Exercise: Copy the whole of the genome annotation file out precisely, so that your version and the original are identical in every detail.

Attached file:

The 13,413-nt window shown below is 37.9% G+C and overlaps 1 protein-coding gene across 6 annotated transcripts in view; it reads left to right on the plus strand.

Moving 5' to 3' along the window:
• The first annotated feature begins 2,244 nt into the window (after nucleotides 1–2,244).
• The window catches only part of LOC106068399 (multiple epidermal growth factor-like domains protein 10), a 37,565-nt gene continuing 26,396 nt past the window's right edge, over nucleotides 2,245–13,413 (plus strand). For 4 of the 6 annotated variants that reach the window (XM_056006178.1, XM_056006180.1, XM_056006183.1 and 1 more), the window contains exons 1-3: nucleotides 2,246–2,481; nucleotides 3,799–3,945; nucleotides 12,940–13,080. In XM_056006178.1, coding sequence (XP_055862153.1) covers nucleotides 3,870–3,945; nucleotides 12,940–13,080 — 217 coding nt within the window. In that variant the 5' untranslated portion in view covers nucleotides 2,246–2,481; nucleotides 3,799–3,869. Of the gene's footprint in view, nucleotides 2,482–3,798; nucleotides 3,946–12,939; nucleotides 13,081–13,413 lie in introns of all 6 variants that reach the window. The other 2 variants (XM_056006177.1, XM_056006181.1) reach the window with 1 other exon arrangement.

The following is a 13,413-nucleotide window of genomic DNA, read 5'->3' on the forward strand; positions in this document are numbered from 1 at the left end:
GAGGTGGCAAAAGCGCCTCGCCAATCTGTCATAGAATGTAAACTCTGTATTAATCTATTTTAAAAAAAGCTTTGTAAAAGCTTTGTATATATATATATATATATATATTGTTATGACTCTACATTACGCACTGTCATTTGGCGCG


The 13,413-nt window shown below is 37.9% G+C and overlaps 1 protein-coding gene across 6 annotated transcripts in view; it reads left to right on the plus strand.

Moving 5' to 3' along the window:
• The first annotated feature begins 2,244 nt into the window (after nucleotides 1–2,244).
• The window catches only part of LOC106068399 (multiple epidermal growth factor-like domains protein 10), a 37,565-nt gene continuing 26,396 nt past the window's right edge, over nucleotides 2,245–13,413 (plus strand). For 4 of the 6 annotated variants that reach the window (XM_056006178.1, XM_056006180.1, XM_056006183.1 and 1 more), the window contains exons 1-3: nucleotides 2,246–2,481; nucleotides 3,799–3,945; nucleotides 12,940–13,080. In XM_056006178.1, coding sequence (XP_055862153.1) covers nucleotides 3,870–3,945; nucleotides 12,940–13,080 — 217 coding nt within the window. In that variant the 5' untranslated portion in view covers nucleotides 2,246–2,481; nucleotides 3,799–3,869. Of the gene's footprint in view, nucleotides 2,482–3,798; nucleotides 3,946–12,939; nucleotides 13,081–13,413 lie in introns of all 6 variants that reach the window. The other 2 variants (XM_056006177.1, XM_056006181.1) reach the window with 1 other exon arrangement.

The following is a 13,413-nucleotide window of genomic DNA, read 5'->3' on the forward strand; positions in this document are numbered from 1 at the left end:
GAGGTGGCAAAAGCGCCTCGCCAATCTGTCATAGAATGTAAACTCTGTATTAATCTATTTTAAAAAAAGCTTTGTAAAAGCTTTGTATATATATATATATATATATATTGTTATGACTCTACATTACGCACTGTCATTTGGCGCG